Cookies on this website

We use cookies to ensure that we give you the best experience on our website. If you click 'Accept all cookies' we'll assume that you are happy to receive all cookies and you won't see this message again. If you click 'Reject all non-essential cookies' only necessary cookies providing core functionality such as security, network management, and accessibility will be enabled. Click 'Find out more' for information on how to change your cookie settings.

OBJECTIVE: To examine health and social care professionals' understanding of the legislation governing research involving adults lacking mental capacity in England and Wales. METHODS: A cross-sectional online survey was conducted using a series of vignettes. Participants were asked to select the legally authorised decision-maker in each scenario and provide supporting reasons. Responses were compared with existing legal frameworks and analysed according to their level of concordance. RESULTS: One hundred and twenty-seven professionals participated. Levels of discordance between responses and the legal frameworks were high across all five scenarios (76%-82%). Nearly half of the participants (46%) provided responses that were discordant in all scenarios. Only two participants (2%) provided concordant responses across all five scenarios. DISCUSSION: Participants demonstrated a lack of knowledge about the legal frameworks, the locus of authority and the legal basis for decision-making. The findings raise concern about the accessibility of research for those who lack capacity, the ability to conduct research involving such groups and the impact on the evidence base for their care. CONCLUSION: This is the first study to examine health and social care professionals' knowledge and understanding of the dual legal frameworks in the UK. Health and social care professionals' understanding and attitudes towards research involving adults with incapacity may warrant further in-depth exploration. The findings from this survey suggest that greater training and education is required.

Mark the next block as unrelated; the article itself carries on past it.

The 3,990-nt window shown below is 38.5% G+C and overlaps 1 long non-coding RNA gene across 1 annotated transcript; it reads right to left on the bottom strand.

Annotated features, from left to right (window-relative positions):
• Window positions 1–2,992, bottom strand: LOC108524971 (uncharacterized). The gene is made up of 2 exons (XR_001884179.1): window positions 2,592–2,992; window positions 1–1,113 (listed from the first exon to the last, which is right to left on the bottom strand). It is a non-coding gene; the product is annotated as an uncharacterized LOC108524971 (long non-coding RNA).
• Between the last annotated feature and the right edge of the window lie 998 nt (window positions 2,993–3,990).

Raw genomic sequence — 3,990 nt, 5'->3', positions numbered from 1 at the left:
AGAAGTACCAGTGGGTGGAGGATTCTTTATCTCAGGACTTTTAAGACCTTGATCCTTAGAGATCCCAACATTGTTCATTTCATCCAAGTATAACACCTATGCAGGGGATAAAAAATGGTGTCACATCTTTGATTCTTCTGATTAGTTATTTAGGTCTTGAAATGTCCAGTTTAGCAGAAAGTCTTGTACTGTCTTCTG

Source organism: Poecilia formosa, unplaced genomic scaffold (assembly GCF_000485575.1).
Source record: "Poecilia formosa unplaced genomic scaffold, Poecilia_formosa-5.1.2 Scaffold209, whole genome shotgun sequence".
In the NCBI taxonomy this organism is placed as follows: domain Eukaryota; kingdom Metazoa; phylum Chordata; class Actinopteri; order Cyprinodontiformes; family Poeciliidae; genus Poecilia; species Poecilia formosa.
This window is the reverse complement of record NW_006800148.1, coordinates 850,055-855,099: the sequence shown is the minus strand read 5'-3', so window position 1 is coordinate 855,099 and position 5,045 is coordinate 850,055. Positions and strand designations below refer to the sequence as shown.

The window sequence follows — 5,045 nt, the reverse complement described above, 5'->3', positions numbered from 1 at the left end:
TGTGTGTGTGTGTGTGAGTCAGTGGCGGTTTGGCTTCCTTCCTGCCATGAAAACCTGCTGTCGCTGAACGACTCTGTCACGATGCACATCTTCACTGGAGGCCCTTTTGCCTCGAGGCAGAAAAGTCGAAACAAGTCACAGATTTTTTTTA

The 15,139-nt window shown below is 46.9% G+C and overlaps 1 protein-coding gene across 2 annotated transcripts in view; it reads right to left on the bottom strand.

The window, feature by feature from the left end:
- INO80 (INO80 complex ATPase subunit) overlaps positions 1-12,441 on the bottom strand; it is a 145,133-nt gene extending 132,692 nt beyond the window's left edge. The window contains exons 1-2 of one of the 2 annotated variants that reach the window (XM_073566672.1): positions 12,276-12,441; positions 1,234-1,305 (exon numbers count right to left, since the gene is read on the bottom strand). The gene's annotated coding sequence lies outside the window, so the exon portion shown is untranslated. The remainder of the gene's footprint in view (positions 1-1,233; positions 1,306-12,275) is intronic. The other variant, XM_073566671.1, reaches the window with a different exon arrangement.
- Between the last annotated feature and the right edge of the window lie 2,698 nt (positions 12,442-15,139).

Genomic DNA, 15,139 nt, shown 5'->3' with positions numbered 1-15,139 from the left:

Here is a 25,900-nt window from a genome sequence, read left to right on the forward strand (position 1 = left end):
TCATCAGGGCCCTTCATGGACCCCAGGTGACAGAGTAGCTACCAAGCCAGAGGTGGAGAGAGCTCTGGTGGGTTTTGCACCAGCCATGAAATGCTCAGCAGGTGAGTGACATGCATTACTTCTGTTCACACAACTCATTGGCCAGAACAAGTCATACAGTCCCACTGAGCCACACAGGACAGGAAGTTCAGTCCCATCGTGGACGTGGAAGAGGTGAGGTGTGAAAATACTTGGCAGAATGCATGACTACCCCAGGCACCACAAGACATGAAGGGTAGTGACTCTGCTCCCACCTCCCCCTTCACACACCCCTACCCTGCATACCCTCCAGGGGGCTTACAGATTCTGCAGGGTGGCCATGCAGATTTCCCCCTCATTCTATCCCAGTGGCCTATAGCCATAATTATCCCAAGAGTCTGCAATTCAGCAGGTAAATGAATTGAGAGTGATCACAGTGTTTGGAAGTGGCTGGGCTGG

Original publication




Journal article


J Med Ethics

Publication Date





632 - 637


capacity, clinical trials, demographic surveys/attitudes, legal aspects, third party consent/incompetents, Attitude of Health Personnel, Cross-Sectional Studies, Decision Making, Health Personnel, Humans, Informed Consent, Mental Competency, Research Subjects, Social Workers, Third-Party Consent, Wales